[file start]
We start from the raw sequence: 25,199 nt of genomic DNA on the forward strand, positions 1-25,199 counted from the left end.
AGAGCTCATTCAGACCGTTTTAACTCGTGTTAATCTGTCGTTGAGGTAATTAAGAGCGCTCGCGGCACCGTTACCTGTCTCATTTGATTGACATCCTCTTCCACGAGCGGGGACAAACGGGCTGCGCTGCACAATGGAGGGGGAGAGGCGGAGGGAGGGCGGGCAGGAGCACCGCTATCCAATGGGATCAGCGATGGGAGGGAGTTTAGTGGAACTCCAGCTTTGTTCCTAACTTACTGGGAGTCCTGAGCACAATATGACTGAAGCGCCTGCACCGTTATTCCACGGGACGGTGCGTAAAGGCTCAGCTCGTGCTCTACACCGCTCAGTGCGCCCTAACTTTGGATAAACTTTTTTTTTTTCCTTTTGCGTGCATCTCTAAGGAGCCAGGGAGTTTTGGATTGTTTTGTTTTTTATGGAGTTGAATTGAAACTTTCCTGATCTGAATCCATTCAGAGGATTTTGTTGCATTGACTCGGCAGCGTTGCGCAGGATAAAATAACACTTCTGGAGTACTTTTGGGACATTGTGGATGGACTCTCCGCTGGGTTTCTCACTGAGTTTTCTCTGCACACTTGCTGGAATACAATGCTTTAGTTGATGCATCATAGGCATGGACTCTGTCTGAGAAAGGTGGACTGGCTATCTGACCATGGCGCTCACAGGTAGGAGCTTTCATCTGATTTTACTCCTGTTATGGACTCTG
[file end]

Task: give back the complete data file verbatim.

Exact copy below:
We start from the raw sequence: 25,199 nt of genomic DNA on the forward strand, positions 1-25,199 counted from the left end.
AGAGCTCATTCAGACCGTTTTAACTCGTGTTAATCTGTCGTTGAGGTAATTAAGAGCGCTCGCGGCACCGTTACCTGTCTCATTTGATTGACATCCTCTTCCACGAGCGGGGACAAACGGGCTGCGCTGCACAATGGAGGGGGAGAGGCGGAGGGAGGGCGGGCAGGAGCACCGCTATCCAATGGGATCAGCGATGGGAGGGAGTTTAGTGGAACTCCAGCTTTGTTCCTAACTTACTGGGAGTCCTGAGCACAATATGACTGAAGCGCCTGCACCGTTATTCCACGGGACGGTGCGTAAAGGCTCAGCTCGTGCTCTACACCGCTCAGTGCGCCCTAACTTTGGATAAACTTTTTTTTTTTCCTTTTGCGTGCATCTCTAAGGAGCCAGGGAGTTTTGGATTGTTTTGTTTTTTATGGAGTTGAATTGAAACTTTCCTGATCTGAATCCATTCAGAGGATTTTGTTGCATTGACTCGGCAGCGTTGCGCAGGATAAAATAACACTTCTGGAGTACTTTTGGGACATTGTGGATGGACTCTCCGCTGGGTTTCTCACTGAGTTTTCTCTGCACACTTGCTGGAATACAATGCTTTAGTTGATGCATCATAGGCATGGACTCTGTCTGAGAAAGGTGGACTGGCTATCTGACCATGGCGCTCACAGGTAGGAGCTTTCATCTGATTTTACTCCTGTTATGGACTCTG